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Unformatted text preview: E , + E , − E )
√
√
√
s2 = (+ E , − E , + E )
√
√
√
s3 = (+ E , − E , − E )
√
√
√
s4 = (− E , + E , + E )
√
√
√
s5 = (− E , + E , − E )
√
√
√
s6 = (− E , − E , + E )
√
√
√
s7 = (− E , − E , − E ) EECS 455 (Univ. of Michigan) Fall 2012 October 3, 2012 23 / 93 Lecture Notes 7 Example 5: Frequency Orthogonal
s0 (t ) s4 (t )
T t T T t T t s5 (t )
T t s2 (t ) s6 (t )
T t s3 (t ) s7 (t )
T EECS 455 (Univ. of Michigan) t T s1 (t ) t t
Fall 2012 October 3, 2012 24 / 93 Lecture Notes 7 Example 6: Walsh/Hadamard Orthogonal
φ0 (t ) φ1 (t ) Tt φ2 (t ) φ3 (t ) Tt EECS 455 (Univ. of Michigan) Tt Fall 2012 Tt October 3, 2012 25 / 93 Lecture Notes 7 Decomposition of Noise For any complete orthonormal set of signals ϕ0 (t ), ϕ1 (t ), ... we can
represent a noise process as random variables and deterministic
orthonormal functions
∞ n(t ) = nm ϕm (t ), nm = n(t )ϕ∗ (t )dt .
m m =0 The noise variables nm and nl are independent if n(t ) is white
Gaussian noise. EECS 455 (Univ. of Michigan) Fall 2012 October 3, 2012 26 / 93 Lecture Notes 7 Decomposition of Noise
Consider the case of real white Gaussian noise with power spectral
density N0 /2.
E [nm nl ] = E [ n(t )ϕm (t )dt n(s)ϕl (s)ds = E [n(t )n(s)]ϕm (t )ϕl (s)dtds = N0
δ(t − s)ϕm (t )ϕl (s)dtds
2 =
= N0
ϕm (t )ϕl (t )dt
2
N0
2, 0, m=l
m=l Thus nm and nl are uncorrelated for m = l . Because they are also
Gaussian they are independent.
EECS 455 (Univ. of Michigan) Fall 2012 October 3, 2012 27 / 93 Lecture Notes 7 Decomposition of Noise
3 n(t), \hat n(t) 2
1
0
−1
−2
−3 0 0.1 0.2 0.3 0.4 0.5
time 0.6 0.7 0.8 0.9 1 0 10 20 30 40 50
l 60 70 80 90 100 0.4 nl 0.2 0 −0.2 −0.4 EECS 455 (Univ. of Michigan) Fall 2012 October 3, 2012 28 / 93 Lecture Notes 7 Decomposition of Signal and Noise
Consider a communication system that transmits one of M signals.
s0 (t ), ..., sM −1 (t ) in additive white Gaussian noise. s Then given si (t )
was transmitted the received signal is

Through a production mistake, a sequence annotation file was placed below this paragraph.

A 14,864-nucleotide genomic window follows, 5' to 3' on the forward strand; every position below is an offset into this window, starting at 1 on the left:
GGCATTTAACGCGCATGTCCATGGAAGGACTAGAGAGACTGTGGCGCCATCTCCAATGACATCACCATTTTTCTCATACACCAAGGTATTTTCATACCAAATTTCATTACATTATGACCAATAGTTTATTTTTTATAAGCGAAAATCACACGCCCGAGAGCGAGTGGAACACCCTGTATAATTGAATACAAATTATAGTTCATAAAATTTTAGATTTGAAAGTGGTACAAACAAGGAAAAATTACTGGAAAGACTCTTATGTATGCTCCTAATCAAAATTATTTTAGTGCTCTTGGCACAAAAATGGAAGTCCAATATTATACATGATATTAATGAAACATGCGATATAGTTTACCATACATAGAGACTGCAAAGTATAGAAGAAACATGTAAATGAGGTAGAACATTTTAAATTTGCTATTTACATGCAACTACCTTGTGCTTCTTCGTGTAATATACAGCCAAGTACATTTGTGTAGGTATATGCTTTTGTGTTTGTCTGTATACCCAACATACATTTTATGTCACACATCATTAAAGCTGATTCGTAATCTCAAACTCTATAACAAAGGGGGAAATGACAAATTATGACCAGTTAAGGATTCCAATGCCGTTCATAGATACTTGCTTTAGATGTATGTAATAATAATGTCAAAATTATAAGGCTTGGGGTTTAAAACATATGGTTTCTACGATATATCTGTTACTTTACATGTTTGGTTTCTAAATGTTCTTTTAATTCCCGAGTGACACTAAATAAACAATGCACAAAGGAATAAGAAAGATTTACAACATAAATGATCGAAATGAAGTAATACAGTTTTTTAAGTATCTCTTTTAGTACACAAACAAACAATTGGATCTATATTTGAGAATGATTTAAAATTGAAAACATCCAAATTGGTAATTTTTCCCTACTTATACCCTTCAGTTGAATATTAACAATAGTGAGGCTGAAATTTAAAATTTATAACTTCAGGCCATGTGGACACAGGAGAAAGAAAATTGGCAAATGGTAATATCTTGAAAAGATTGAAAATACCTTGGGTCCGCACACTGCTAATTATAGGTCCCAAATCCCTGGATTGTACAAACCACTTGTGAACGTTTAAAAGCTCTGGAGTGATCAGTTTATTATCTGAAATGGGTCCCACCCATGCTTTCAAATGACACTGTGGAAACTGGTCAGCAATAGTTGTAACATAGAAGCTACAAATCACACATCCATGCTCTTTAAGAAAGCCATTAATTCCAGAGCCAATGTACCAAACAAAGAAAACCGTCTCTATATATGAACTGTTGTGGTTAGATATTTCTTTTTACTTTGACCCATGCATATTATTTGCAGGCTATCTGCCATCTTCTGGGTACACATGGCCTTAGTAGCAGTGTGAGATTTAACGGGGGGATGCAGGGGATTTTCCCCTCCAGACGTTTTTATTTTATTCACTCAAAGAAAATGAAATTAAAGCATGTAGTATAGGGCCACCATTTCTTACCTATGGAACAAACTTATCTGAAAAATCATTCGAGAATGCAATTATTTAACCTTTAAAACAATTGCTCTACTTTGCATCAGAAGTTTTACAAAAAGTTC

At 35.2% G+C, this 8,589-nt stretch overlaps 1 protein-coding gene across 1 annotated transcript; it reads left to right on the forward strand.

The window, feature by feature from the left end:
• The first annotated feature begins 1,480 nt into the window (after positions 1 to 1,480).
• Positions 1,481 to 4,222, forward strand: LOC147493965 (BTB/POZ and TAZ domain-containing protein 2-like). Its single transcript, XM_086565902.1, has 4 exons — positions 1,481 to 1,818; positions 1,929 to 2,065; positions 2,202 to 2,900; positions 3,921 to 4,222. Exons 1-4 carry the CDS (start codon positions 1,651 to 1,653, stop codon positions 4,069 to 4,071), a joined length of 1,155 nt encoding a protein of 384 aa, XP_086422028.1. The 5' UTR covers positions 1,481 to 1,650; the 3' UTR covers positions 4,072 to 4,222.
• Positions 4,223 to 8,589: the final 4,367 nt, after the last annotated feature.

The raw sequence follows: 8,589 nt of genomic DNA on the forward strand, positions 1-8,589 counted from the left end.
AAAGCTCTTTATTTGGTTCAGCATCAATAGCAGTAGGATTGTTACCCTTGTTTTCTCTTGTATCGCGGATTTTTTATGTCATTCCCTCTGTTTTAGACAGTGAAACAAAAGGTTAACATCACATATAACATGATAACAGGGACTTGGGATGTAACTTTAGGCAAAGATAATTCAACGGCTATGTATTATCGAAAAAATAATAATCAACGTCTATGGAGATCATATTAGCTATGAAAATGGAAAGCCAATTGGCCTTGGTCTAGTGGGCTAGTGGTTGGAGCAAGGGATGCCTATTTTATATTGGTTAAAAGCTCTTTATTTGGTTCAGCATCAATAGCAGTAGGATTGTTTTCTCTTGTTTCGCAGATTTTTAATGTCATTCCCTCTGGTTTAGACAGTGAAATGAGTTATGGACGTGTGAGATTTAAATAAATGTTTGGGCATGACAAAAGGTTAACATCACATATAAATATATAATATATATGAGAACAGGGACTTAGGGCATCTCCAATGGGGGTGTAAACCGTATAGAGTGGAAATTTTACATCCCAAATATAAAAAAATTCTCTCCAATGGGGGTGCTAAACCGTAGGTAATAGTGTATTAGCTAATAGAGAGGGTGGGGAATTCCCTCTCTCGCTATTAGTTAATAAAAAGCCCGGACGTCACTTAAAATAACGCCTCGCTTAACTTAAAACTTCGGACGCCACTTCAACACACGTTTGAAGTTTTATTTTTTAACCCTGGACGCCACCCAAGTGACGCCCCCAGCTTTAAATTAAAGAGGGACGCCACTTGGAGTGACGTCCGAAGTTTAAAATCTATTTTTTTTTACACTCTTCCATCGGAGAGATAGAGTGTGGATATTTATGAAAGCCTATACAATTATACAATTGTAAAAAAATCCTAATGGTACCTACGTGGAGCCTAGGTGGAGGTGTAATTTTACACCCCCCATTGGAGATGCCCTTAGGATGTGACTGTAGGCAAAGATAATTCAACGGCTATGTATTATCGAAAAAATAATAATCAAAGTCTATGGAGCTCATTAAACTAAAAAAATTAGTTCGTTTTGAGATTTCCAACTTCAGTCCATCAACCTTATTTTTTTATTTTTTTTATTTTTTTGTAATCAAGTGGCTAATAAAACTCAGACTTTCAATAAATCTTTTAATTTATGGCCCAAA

r (t ) = si (t ) + n(t )
∞ = (si ,m + nm )ϕm (t )
m =0 Deﬁne rm = si ,m + nm . Then
∞ r (t ) = rm ϕm (t )
m =0 We can determine the (random) variable rm by
rm =
EECS 455 (Univ. of Michigan) r (t )ϕ∗ (t )dt
m
Fall 2012 October 3, 2012 29 / 93 Lecture Notes 7 Example 1 s0 (t )
s1 (t ) Let ϕl (t ) = 1
T = −ApT (t ) exp{j 2π lf0 t }pT (t ) where f0 = 1/T . Note that ϕ0 (t ) = EECS 455 (Univ. of Michigan) = ApT (t ) 1
T pT (t ). Fall 2012 October 3, 2012 30 / 93 Lecture Notes 7 Example 1
With this set of orthonormal functions we can write
√
√
s0 (t ) =
E ϕ0 (t ), s1 (t ) = − E ϕ0 (t )
∞ n(t ) = nm ϕm (t )
m =0
∞ r (t ) = rm ϕm (t )
m =0 rm = r (t )ϕ∗ (t )dt =
m = si ,m + nm , EECS 455 (Univ. of Michigan) (si (t ) + n(t ))ϕ∗ (t )dt
m m = 0, 1, 2, ... Fall 2012 October 3, 2012 31 / 93 Lecture Notes 7 Example 1 s0 (t )
s1 (t )
√
√
r0 = E + n0 r0 = − E + n0
r1 = n1
r1 = n1
r2 = n2
r2 = n2 EECS 455 (Univ. of Michigan) Fall 2012 October 3, 2012 32 / 93 Lecture Notes 7 Example 2: 8PSK
ϕ0 (t ) = 2/T cos(2π fc t )pT (t ) ϕ1 (t ) = 2/T sin(2π fc t )...
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This note was uploaded on 02/12/2014 for the course EECS 455 taught by Professor Stark during the Fall '08 term at University of Michigan.
 Fall '08
 Stark

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